Washington, DC—Resident Commissioner Pedro Pierluisi today introduced the Puerto Rico Interstate Commerce Improvement Act of 2013, which would amend Section 27 of the Merchant Marine Act of 1920, commonly known as the Jones Act, in order to increase the number of maritime vessels that would be able to transport energy supplies, agricultural products and other bulk cargo between ports in the U.S. territory of Puerto Rico and other U.S. ports.
The legislation is based on findings made by the U.S. Government Accountability Office (GAO), the non-partisan investigative arm of Congress, in a March 2013 report prepared at the Resident Commissioner’s request.
The Jones Act requires that maritime transportation of cargo between ports in the United States be carried on vessels that are owned by U.S. citizens and registered in the United States, built at shipyards located in the United States, and operated with predominantly U.S. citizen crews.
“The GAO report indicates that there are insufficient Jones Act-qualified bulk cargo vessels to meet current and future demand in Puerto Rico for certain products, such as energy supplies and agricultural inputs. As a result, there is a well-founded concern that the Jones Act is hindering domestic maritime commerce in the case of Puerto Rico. This hurts businesses and consumers in both the 50 states and the U.S. territory of Puerto Rico. That is why I am introducing this targeted bill,” said Pierluisi.
The Resident Commissioner’s legislation would allow vessels built outside of the United States to transport bulk cargo between ports in Puerto Rico and other ports in the United States. Vessels would still be required to meet all safety standards established by the U.S. Coast Guard.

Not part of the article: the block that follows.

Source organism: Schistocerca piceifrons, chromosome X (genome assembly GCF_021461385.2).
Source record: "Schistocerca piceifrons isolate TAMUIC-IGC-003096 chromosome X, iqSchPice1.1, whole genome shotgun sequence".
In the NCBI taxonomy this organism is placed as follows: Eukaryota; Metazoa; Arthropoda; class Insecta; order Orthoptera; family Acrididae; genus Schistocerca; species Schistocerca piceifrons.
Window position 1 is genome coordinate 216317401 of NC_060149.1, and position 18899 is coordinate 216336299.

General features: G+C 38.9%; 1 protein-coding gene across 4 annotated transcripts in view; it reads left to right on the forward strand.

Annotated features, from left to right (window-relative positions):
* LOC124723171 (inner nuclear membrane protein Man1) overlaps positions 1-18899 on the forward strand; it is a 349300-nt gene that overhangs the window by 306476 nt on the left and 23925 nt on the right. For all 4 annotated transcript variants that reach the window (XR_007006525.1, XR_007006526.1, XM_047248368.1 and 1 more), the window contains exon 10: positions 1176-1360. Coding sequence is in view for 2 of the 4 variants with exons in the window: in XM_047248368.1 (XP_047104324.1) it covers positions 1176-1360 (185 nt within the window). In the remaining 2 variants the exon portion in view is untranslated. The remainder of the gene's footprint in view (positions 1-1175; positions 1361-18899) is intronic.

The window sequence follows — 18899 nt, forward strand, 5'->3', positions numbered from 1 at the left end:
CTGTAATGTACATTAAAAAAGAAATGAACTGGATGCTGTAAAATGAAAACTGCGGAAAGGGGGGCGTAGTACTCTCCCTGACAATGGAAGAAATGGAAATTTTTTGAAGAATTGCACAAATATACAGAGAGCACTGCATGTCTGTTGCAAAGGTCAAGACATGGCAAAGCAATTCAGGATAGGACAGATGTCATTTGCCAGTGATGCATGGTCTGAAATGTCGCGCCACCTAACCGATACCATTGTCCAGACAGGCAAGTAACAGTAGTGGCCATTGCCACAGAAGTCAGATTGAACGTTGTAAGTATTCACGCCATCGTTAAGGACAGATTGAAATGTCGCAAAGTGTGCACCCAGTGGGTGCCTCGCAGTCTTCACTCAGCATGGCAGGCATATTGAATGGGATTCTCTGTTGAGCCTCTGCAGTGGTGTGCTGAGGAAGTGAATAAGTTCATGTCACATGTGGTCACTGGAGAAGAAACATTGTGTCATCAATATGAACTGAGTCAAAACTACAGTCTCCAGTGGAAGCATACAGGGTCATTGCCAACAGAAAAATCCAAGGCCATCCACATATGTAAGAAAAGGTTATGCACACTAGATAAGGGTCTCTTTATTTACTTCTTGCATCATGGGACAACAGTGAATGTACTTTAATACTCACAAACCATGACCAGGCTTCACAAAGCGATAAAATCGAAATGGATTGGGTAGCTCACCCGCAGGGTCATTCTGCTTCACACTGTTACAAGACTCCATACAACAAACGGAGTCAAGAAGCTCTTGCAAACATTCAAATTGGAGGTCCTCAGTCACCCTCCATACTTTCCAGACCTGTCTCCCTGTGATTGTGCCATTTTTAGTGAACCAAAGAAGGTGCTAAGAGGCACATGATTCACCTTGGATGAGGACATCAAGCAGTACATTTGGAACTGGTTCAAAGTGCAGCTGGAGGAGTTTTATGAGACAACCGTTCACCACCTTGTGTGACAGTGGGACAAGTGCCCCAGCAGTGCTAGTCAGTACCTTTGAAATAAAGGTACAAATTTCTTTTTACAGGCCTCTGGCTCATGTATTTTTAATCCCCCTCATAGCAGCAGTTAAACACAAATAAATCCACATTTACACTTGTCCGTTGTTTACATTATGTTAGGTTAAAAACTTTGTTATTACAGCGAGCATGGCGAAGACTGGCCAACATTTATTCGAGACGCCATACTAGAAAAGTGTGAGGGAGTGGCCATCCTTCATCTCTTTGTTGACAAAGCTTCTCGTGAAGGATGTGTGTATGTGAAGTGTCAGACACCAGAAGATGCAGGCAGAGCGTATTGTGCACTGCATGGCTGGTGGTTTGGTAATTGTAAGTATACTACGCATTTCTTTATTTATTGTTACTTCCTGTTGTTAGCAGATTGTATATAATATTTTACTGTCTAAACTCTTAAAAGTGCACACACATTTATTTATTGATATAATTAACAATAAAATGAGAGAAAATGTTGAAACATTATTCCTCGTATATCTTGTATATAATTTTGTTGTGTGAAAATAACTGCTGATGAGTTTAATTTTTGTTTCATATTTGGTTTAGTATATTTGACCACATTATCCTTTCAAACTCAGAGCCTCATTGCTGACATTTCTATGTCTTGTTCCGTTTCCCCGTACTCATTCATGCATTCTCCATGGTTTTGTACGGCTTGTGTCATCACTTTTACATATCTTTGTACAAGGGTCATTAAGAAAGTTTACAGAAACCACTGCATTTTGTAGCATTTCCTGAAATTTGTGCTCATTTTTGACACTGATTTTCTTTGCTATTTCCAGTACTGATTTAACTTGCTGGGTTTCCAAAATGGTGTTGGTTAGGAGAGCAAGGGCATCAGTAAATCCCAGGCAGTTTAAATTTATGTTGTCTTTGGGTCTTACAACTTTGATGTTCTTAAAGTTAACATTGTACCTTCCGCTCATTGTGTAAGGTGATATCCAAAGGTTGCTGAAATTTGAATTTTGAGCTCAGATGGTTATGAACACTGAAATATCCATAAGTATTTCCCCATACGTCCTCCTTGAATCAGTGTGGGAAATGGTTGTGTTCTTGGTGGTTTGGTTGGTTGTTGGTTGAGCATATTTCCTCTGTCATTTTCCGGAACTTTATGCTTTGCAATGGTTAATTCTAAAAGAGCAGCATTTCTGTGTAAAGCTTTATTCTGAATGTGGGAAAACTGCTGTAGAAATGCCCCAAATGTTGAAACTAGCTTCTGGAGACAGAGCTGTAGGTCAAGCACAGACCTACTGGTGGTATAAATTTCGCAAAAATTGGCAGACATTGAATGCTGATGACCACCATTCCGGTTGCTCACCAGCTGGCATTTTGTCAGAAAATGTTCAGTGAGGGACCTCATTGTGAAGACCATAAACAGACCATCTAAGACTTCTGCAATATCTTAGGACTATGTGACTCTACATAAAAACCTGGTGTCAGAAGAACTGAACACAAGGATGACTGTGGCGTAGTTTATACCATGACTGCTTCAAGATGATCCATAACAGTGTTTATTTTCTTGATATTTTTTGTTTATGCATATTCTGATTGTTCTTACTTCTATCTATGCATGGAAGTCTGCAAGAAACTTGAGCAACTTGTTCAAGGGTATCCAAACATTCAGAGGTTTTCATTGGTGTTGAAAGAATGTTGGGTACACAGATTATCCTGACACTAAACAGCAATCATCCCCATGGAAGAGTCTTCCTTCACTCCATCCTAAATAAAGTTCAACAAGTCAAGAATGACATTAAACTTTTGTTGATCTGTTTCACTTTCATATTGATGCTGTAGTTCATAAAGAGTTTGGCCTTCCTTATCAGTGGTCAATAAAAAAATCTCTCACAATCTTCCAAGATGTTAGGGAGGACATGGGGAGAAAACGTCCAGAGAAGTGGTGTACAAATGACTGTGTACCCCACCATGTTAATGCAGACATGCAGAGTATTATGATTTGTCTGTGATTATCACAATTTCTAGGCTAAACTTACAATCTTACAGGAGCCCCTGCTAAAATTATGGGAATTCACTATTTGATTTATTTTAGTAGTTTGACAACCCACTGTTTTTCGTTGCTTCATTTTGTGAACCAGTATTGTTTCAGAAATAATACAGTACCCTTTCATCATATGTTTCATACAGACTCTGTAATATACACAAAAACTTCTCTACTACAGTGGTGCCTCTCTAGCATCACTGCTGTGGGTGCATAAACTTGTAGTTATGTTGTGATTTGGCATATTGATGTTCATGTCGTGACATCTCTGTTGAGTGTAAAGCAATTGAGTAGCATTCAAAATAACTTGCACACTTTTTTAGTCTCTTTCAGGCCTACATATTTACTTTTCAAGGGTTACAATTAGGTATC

“In effect, my bill relaxes a component of the Jones Act—the U.S.-build requirement—for particular vessel types operating in the Puerto Rico trade, namely self-propelled ships and tankers that transport bulk cargo, including liquefied natural gas, liquefied propane gas, jet fuel, gasoline, oil, chemicals, and agricultural products like fertilizer and animal feed. The goal is to enable customers in Puerto Rico to source these products in a more efficient and less expensive way from suppliers in the United States, rather than being compelled to purchase these products from foreign countries, which the GAO found is often the current practice. This, in turn, would help lower prices for consumers in Puerto Rico,” said Pierluisi.
The Resident Commissioner’s legislation places special emphasis on energy. The GAO report indicates that there are not enough Jones Act-compliant vessels available to transport refined petroleum and gas products from the U.S. mainland to Puerto Rico to meet current and emerging demand and, as a result, companies in Puerto Rico are importing most fuel from foreign countries like Venezuela rather than from refineries in the United States.
In addition, Pierluisi noted that the U.S. has recently emerged as the top producer of natural gas in the world, with natural gas being produced in over 30 states. In the 48 contiguous states, natural gas is distributed to power plants by a network of pipelines. By contrast, Puerto Rico continues to generate most of its electricity from imported foreign oil, which is more expensive and environmentally harmful as compared to natural gas.
“Because of Puerto Rico’s excessive reliance on oil, Island households and businesses are paying twice as much for electricity as the U.S. national average. The high cost of electricity strains family budgets and is regularly cited as the main burden facing current and prospective Island businesses. Efforts to convert more of Puerto Rico’s power plants from oil to natural gas cannot be fully realized unless Puerto Rico can gain access to natural gas produced in the U.S. mainland. Because of its geographic location, of course, Puerto Rico can only obtain this gas via ship, not pipeline,” said Pierluisi.
“Therefore, my bill would enable foreign-built vessels to transport liquefied natural gas and other fuels from the U.S. mainland to Puerto Rico. This will benefit energy producers in the states, who will gain access to an important new U.S. market and make a positive contribution to their local economies. It will also provide a direct benefit to consumers in Puerto Rico, who will see their electricity bills decrease,” added the Resident Commissioner.